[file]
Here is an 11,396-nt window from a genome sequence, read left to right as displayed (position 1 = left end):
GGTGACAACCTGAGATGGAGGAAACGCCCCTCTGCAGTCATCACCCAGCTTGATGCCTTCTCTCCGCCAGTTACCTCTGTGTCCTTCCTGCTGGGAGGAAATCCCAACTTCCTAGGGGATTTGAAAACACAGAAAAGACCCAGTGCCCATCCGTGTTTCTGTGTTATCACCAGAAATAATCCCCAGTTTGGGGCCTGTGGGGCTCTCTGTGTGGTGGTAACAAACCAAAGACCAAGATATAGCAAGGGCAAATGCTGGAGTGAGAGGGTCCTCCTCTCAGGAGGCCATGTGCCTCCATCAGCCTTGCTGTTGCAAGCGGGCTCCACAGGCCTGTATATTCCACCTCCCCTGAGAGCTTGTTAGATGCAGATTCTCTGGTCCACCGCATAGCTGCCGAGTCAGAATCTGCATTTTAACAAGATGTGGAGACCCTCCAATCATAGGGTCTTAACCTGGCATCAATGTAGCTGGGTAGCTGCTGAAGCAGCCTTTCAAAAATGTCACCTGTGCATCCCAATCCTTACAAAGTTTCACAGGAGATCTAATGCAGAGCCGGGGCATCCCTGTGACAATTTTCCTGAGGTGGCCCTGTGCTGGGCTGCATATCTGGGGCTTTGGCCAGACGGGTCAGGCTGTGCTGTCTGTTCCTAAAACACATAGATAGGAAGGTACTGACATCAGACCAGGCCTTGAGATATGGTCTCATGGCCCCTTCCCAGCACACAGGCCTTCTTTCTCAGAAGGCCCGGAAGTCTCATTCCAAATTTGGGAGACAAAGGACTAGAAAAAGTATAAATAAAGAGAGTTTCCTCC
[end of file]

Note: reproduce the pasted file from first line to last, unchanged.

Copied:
Here is an 11,396-nt window from a genome sequence, read left to right as displayed (position 1 = left end):
GGTGACAACCTGAGATGGAGGAAACGCCCCTCTGCAGTCATCACCCAGCTTGATGCCTTCTCTCCGCCAGTTACCTCTGTGTCCTTCCTGCTGGGAGGAAATCCCAACTTCCTAGGGGATTTGAAAACACAGAAAAGACCCAGTGCCCATCCGTGTTTCTGTGTTATCACCAGAAATAATCCCCAGTTTGGGGCCTGTGGGGCTCTCTGTGTGGTGGTAACAAACCAAAGACCAAGATATAGCAAGGGCAAATGCTGGAGTGAGAGGGTCCTCCTCTCAGGAGGCCATGTGCCTCCATCAGCCTTGCTGTTGCAAGCGGGCTCCACAGGCCTGTATATTCCACCTCCCCTGAGAGCTTGTTAGATGCAGATTCTCTGGTCCACCGCATAGCTGCCGAGTCAGAATCTGCATTTTAACAAGATGTGGAGACCCTCCAATCATAGGGTCTTAACCTGGCATCAATGTAGCTGGGTAGCTGCTGAAGCAGCCTTTCAAAAATGTCACCTGTGCATCCCAATCCTTACAAAGTTTCACAGGAGATCTAATGCAGAGCCGGGGCATCCCTGTGACAATTTTCCTGAGGTGGCCCTGTGCTGGGCTGCATATCTGGGGCTTTGGCCAGACGGGTCAGGCTGTGCTGTCTGTTCCTAAAACACATAGATAGGAAGGTACTGACATCAGACCAGGCCTTGAGATATGGTCTCATGGCCCCTTCCCAGCACACAGGCCTTCTTTCTCAGAAGGCCCGGAAGTCTCATTCCAAATTTGGGAGACAAAGGACTAGAAAAAGTATAAATAAAGAGAGTTTCCTCC